Other solutions may still be years after commercialization. There is also the question of how to expand them profitably without putting additional pressure on farmers already operating on tight margins. “We should try to manage these transitions in a way that does not harm their livelihoods,” Bajželj said. Allowing farmers using methane reduction methods to pay less taxes or sell their products at a premium are steps that could help, he said. Finding out the right mix of policies and incentives for farmers to use is “a debate that’s still going on,” Clark said.

There is also a debate about the value of investing so much money, time and commercial interest in these innovations when they do not completely solve the climate problem of agriculture. “It is not just about climate change and greenhouse gas emissions. It’s about losing the natural habitat, ”said Bajželj. Grasslands and crop production for livestock use 77% of the planet’s cultivated land (but livestock produce less than 20% of global calories), with consequences for ecosystems and wildlife. Land use change also releases carbon from soils.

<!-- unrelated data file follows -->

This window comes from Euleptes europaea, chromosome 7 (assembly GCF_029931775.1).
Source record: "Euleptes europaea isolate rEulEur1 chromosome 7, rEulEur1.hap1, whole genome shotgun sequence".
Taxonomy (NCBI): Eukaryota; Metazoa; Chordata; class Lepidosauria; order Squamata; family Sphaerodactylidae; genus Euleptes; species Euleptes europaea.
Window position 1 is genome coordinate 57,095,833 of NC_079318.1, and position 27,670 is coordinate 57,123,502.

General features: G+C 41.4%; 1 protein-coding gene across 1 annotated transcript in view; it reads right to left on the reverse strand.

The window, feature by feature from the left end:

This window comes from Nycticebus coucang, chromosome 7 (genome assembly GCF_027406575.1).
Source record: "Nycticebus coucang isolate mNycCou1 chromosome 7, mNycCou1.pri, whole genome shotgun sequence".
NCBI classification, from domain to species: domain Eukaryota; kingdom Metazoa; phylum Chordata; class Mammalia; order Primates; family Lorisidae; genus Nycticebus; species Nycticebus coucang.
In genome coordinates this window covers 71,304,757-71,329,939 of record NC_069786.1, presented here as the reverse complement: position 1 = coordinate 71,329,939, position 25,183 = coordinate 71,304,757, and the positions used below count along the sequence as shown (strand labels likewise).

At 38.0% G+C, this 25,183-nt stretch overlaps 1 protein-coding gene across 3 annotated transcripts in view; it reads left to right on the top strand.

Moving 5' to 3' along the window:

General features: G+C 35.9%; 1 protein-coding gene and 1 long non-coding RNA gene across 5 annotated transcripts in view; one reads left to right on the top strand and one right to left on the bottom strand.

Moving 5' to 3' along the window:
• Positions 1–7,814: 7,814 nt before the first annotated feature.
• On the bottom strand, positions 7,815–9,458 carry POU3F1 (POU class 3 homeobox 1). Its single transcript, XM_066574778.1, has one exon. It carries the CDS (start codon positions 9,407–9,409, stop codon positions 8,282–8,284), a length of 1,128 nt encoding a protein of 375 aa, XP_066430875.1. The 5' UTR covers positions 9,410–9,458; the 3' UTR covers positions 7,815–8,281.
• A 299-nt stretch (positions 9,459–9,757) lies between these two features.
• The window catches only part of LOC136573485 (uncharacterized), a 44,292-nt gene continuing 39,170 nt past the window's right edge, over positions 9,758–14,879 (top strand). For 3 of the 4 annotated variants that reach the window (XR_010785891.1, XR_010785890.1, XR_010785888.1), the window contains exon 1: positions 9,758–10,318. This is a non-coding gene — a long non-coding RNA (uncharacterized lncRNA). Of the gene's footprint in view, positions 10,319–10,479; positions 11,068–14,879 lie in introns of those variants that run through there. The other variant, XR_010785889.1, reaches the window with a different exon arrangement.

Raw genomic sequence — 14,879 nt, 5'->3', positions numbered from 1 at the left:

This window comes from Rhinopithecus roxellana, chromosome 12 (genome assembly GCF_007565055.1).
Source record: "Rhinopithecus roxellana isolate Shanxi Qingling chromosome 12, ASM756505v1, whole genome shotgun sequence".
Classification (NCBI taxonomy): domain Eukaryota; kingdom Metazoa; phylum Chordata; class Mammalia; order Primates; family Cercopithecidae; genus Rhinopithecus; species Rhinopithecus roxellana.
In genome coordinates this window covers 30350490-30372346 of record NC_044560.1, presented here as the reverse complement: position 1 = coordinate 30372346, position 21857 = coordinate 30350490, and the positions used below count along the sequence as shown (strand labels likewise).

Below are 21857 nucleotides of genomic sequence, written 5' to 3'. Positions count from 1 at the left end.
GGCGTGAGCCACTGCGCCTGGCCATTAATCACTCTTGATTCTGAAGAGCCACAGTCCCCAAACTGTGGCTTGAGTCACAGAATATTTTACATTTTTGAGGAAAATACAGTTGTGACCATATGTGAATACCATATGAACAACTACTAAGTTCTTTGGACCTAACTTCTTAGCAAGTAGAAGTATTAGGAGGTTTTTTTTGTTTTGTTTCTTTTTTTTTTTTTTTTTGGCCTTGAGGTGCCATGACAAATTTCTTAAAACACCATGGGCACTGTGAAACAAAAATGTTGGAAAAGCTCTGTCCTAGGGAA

Cutting back on dairy and meat may be a more comprehensive solution, Bajželj said. But if we’re going to take that approach, “the focus should absolutely be on Western countries, because that’s where meat consumption is highest. There has been a pretty strong consensus on that for a while, ”he added. In low-income countries, meat and dairy are often primary sources of nutrients, and food choices are a luxury that many lack.

Methane reduction “is only part of the puzzle,” said Bajželj, who fears that the fleet of new methane cutting innovations will steal the limelight from more complex but crucial approaches. But the way forward is to approach this challenge from all angles, he said. Rising GDP and a growing world population point to an increase in meat consumption in the future, suggesting that cows will play a role in modern diets for the foreseeable future.

If someday grocery store shelves have “methane-free” steak, it won’t exactly be an excuse to eat as much meat as we want, but it will be an indication that the burps of the cow it came from were less climatic. nightmare.


www.theguardian.com